Whole-arm tactile sensing for beneficial and acceptable contact during robotic assistance
Robot sensing systems, Safety, Grippers, Wheelchairs, Mobile robots
Many assistive tasks involve manipulation near the care-receiver's body, including self-care tasks such as dressing, feeding, and personal hygiene. A robot can provide assistance with these tasks by moving its end effector to poses near the care-receiver's body. However, perceiving and maneuvering around the care-receiver's body can be challenging due to a variety of issues, including convoluted geometry, compliant materials, body motion, hidden surfaces, and the object upon which the body is resting (e.g., a wheelchair or bed). Using geometric simulations, we first show that an assistive robot can achieve a much larger percentage of end-effector poses near the care-receiver's body if its arm is allowed to make contact. Second, we present a novel system with a custom controller and whole-arm tactile sensor array that enables a Willow Garage PR2 to regulate contact forces across its entire arm while moving its end effector to a commanded pose. We then describe tests with two people with motor impairments, one of whom used the system to grasp and pull a blanket over himself and to grab a cloth and wipe his face, all while in bed at his home. Finally, we describe a study with eight able-bodied users in which they used the system to place objects near their bodies. On average, users perceived the system to be safe and comfortable, even though substantial contact occurred between the robot's arm and the user's body.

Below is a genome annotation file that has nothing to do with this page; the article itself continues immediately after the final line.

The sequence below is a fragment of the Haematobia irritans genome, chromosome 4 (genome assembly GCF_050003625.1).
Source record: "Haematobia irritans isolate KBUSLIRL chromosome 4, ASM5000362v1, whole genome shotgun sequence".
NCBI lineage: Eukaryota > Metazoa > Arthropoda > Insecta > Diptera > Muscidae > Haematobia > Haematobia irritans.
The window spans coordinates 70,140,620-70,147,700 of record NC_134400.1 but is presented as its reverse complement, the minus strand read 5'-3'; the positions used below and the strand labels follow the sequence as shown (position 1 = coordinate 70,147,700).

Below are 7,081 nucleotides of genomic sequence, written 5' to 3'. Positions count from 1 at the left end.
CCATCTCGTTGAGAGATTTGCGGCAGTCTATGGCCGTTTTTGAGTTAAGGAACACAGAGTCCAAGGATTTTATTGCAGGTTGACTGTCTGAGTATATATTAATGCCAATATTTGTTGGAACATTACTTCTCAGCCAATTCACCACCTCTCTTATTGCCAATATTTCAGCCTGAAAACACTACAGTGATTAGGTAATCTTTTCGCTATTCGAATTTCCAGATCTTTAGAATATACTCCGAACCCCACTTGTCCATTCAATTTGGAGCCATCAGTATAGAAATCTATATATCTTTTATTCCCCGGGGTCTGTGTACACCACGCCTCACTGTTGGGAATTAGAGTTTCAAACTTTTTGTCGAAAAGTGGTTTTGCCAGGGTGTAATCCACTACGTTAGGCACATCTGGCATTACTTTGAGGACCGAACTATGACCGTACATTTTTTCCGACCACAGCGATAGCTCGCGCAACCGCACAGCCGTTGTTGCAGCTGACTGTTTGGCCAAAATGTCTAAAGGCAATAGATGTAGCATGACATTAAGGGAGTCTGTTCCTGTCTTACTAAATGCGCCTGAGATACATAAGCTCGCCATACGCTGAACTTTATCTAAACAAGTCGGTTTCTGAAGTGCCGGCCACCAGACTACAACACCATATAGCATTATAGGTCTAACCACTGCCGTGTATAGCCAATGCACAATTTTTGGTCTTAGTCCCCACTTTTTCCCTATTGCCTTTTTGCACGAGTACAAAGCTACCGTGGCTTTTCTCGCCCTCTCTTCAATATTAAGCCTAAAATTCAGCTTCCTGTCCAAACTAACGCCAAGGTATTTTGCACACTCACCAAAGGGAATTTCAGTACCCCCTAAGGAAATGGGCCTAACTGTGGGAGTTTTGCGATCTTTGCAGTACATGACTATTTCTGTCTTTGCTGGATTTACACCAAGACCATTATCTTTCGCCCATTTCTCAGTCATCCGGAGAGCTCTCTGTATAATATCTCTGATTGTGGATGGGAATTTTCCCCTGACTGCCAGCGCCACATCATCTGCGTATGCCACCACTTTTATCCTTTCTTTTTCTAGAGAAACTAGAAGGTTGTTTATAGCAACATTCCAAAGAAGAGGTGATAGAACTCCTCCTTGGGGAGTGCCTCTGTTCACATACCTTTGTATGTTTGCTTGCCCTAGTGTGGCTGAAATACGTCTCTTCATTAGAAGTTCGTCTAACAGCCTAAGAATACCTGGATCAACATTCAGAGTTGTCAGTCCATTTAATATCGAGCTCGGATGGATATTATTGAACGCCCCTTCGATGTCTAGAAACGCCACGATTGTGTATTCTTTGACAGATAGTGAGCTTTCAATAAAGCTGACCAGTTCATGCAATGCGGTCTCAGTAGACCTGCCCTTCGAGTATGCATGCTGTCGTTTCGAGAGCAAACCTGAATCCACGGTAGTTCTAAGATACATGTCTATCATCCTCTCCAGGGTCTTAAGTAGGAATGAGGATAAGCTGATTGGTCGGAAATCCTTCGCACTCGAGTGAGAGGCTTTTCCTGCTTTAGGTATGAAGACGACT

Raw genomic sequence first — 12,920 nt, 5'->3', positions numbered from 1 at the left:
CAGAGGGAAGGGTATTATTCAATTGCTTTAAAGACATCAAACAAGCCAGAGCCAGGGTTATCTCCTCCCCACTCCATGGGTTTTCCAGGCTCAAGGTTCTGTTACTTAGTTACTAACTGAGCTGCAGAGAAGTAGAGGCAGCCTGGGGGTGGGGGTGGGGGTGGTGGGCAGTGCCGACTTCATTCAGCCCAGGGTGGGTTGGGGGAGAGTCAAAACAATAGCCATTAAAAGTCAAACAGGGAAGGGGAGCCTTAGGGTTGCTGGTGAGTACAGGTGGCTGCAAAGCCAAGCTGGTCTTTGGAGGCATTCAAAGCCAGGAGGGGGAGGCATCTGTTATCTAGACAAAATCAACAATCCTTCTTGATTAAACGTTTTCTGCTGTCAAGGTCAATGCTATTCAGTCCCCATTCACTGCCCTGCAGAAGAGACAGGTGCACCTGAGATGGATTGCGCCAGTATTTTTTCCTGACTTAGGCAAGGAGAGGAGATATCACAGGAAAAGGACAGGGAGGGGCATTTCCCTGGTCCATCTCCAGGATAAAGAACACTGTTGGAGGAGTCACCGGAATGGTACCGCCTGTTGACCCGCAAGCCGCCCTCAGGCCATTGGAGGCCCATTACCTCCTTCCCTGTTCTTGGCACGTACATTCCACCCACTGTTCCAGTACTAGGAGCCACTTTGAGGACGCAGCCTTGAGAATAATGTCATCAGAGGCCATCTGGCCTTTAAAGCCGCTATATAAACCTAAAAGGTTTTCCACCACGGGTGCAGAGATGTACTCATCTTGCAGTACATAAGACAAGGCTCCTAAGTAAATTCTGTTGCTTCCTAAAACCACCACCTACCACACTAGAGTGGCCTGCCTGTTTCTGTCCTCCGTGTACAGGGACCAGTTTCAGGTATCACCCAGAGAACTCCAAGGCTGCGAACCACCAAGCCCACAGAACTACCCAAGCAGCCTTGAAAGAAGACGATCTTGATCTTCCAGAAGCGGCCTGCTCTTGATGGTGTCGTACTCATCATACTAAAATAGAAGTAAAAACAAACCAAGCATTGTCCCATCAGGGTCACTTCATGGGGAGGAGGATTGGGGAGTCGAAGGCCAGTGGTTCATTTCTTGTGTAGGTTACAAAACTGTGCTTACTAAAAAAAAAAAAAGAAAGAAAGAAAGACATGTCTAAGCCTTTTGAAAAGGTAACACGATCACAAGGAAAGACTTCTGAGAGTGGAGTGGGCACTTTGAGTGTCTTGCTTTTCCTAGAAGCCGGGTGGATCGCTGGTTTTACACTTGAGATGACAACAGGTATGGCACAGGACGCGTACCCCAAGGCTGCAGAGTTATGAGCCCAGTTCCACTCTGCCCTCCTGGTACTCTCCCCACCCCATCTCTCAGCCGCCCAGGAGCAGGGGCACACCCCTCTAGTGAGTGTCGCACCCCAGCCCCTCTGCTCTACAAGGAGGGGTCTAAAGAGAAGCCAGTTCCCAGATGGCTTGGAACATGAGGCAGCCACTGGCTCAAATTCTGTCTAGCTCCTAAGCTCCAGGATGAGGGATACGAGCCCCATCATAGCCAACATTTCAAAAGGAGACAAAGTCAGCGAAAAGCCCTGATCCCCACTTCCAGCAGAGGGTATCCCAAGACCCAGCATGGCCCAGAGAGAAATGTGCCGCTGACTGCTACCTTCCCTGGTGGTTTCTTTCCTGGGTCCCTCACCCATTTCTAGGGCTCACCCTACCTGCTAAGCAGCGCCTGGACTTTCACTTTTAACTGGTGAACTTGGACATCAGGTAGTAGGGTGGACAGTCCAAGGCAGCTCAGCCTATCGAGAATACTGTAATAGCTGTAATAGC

BYU ScholarsArchive Citation
Grice, Phillip M.; Killpack, Marc D.; Jain, Advait; Vaish, Sarvagya; Hawk, Jeffrey; and Kemp, Charles C., "Whole-arm tactile sensing for beneficial and acceptable contact during robotic assistance" (2013). Faculty Publications. 3216.
Ira A. Fulton College of Engineering and Technology
2013 IEEE International Conference on Rehabilitation Robotics